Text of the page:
This is the third in our week-long series profiling the most likely vice presidential candidates. We’ve previously profiled Sen. Jim Webb and Gov. Ted Strickland.
One of the most buzzed about possibilities for the VP slot is Kansas Governor Kathleen Sebelius. Gov. Sebelius is a popular governor of a conservative state. She has a 61% approval rating in a state where Bush bested Kerry by 25 points. That approval rating makes her one of the most popular governors in the country, and there’s no doubt she’d be inclined to consider an offer given that Kansas term limits prevent her for running for governor again (her term expires at the end of 2010). Futhermore, she endorsed Obama, and would act as a salve to those who were hoping to see a woman at the top of the ticket. The ostensible ability to increase Obama’s pull among women is probably her strongest appeal, but this may be negated by the fact that Hillary Clinton is likely to campaign on behalf of Obama following the end of the primary season, and, despite the divide between the two camps now, one would imagine Clinton will be very effective at wooing women to the Democratic ticket.Sebelius_3
Gov. Sebelius has consistently proven her abilities as a campaigner. She began her career as a state representative before winning the position of insurance commissioner in 1994. That marked the first time a Democrat had won the seat in more than 100 years. During her tenure as insurance commissioner, she refused to take money from insurance companies, and blocked the merger of Blue Cross and Shield with an Indiana health insurance company. This provides Sebelius with instant credibility on health reform.
In 2006, Gov. Sebelius ran with Mark Parkinson, former chair of the Kansas Republican Party (and former Republican generally), as her lieutenant governor. This ties in well with Obama’s pledge to transcend the normal partisan divides. Gov. Sebelius, though personally opposed to abortion, has vetoed legislation that would tighten restrictions on the practice and use coercive tactics to try and sway a woman’s decision. She also opposed an amendment to the Kansas constitution that banned same-sex marriage, though she justified this by pointing to a similar law already on the books, which she felt was sufficient.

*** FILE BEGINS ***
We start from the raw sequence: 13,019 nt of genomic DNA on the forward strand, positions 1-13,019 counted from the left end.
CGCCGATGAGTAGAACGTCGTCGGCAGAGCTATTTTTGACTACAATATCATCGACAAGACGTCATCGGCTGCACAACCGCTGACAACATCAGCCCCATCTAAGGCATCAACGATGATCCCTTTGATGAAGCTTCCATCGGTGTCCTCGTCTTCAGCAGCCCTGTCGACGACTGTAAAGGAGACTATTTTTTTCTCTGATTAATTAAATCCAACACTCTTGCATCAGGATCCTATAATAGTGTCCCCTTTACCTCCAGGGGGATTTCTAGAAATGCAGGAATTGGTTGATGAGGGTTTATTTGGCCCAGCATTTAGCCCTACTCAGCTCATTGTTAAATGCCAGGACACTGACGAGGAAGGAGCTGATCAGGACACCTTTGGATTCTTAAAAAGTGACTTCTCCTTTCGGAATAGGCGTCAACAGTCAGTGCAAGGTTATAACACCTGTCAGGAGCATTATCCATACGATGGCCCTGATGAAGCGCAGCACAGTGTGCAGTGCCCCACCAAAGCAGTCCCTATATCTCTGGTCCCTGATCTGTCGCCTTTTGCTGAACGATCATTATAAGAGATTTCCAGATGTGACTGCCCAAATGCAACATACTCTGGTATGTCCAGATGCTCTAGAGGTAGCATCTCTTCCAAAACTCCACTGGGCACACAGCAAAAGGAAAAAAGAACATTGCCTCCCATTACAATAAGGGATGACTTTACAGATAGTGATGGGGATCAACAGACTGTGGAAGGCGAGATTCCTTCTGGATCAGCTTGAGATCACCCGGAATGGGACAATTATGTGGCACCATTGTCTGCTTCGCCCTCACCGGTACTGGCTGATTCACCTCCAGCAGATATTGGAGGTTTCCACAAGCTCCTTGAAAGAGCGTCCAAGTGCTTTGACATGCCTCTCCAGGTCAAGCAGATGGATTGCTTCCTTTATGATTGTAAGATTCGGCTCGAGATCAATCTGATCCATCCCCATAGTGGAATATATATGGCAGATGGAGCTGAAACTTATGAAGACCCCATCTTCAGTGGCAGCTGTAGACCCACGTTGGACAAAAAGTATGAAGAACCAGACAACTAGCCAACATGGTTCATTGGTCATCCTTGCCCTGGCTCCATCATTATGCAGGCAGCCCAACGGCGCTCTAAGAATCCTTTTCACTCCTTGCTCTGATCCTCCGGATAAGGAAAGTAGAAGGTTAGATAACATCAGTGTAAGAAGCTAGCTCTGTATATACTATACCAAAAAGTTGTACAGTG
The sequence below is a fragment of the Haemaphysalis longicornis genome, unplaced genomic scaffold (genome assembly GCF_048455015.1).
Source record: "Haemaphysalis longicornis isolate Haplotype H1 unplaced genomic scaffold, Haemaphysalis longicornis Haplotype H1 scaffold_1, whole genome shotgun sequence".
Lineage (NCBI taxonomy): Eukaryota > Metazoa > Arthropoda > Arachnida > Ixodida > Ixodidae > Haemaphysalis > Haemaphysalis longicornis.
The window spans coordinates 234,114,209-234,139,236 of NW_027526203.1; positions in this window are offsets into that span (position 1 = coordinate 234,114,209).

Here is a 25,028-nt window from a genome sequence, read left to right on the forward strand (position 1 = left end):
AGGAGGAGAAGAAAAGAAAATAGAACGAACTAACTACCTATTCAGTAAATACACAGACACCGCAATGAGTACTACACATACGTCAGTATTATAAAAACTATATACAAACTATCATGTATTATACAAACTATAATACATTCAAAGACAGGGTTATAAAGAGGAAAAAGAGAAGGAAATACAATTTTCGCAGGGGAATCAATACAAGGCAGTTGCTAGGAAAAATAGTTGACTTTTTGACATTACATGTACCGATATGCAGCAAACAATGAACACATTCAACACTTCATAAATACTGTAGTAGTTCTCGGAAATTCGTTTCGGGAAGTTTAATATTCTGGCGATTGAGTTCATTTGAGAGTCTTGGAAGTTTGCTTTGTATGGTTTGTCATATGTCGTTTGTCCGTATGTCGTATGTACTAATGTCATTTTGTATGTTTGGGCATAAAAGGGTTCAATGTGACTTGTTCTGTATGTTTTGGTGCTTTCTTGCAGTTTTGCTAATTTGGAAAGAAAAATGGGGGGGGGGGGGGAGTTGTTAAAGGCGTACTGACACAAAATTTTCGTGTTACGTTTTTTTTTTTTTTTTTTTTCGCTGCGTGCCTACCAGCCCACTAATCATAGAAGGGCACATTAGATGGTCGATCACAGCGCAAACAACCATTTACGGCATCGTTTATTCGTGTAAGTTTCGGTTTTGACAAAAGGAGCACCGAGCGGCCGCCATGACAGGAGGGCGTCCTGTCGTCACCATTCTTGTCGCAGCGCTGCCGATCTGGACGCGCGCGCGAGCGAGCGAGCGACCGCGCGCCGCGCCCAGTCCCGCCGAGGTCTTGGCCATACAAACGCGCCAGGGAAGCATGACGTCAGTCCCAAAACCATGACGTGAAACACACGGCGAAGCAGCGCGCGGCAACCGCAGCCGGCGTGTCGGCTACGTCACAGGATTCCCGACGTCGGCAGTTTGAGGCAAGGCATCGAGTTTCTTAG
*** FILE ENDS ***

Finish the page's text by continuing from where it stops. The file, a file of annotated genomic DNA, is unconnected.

Sebelius has consistently stood firm in her opposition to the coal energy. While this may be an admirable position, and will certainly encourage Democrats who view Obama as weak on coal interests, it’s difficult to determine which voters you actually win by opposing coal. Voters who’d like to see stronger environmental stands from the candidates are unlikely to vote for McCain at any rate. I don’t foresee West Virginia going for Obama anyway, but Sebelius at the bottom of the ticket would pretty much guarantee the Democrats lose it. On principle I would love to see more honesty about the coal industry from our Democratic leaders, but in terms of strengthening a ticket, I don’t see how it would.
A particularly interesting statistic regarding Gov. Sebelius comes from a just released Rasmussen poll of the state:
Twenty-eight percent (28%) of Kansas voters are more likely to vote for Obama if Sebelius is on the ticket while 34% say they are less likely to vote for Obama with Sebelius as the Vice-Presidential candidate. Among unaffiliated voters, 30% are more likely and 31% less likely to vote for Obama if he picks the Kansas Governor as his running mate.
I can’t quite understand why a Sebelius VP candidacy does no better than break even, especially in her home state where she is overwhelmingly popular, and yet in this poll she turns away as many voters as she wins. This makes me seriously question her ability to draw additional voters to an Obama ticket, and might point to a general backlash against a ticket that features two political minorities.
At any rate, McCain currently leads Obama in Kansas by 21 points. It seems highly unlikely that this state will be in play come November even with Sebelius on the ticket, and while it is not necessary for a vice presidential candidate to put their state into play, we have a lot of strong contenders this cycle who very well could help win their home states. Moreover, Sebelius is probably the best candidate to run for the open Senate seat from Kansas in 2010, after Sen. Brownback retires. It’s quite conceivable that Sebelius could help us secure an additional senate seat out of a very red state. It would a great shame to waste her as a vice-presidential candidate, especially given that she’ll be hard pressed to run for president following an Obama administration; she’ll be 68 in 2016.
My ultimate opinion on Gov. Sebelius is that she’s better suited to a future senate seat in 2010 than she is to a vice presidential candidacy in 2008. The numbers don’t suggest that her addition to the ticket will add many voters to Obama’s column, but given her popularity within her home state, I can very well imagine her winning us an additional senate seat in two years.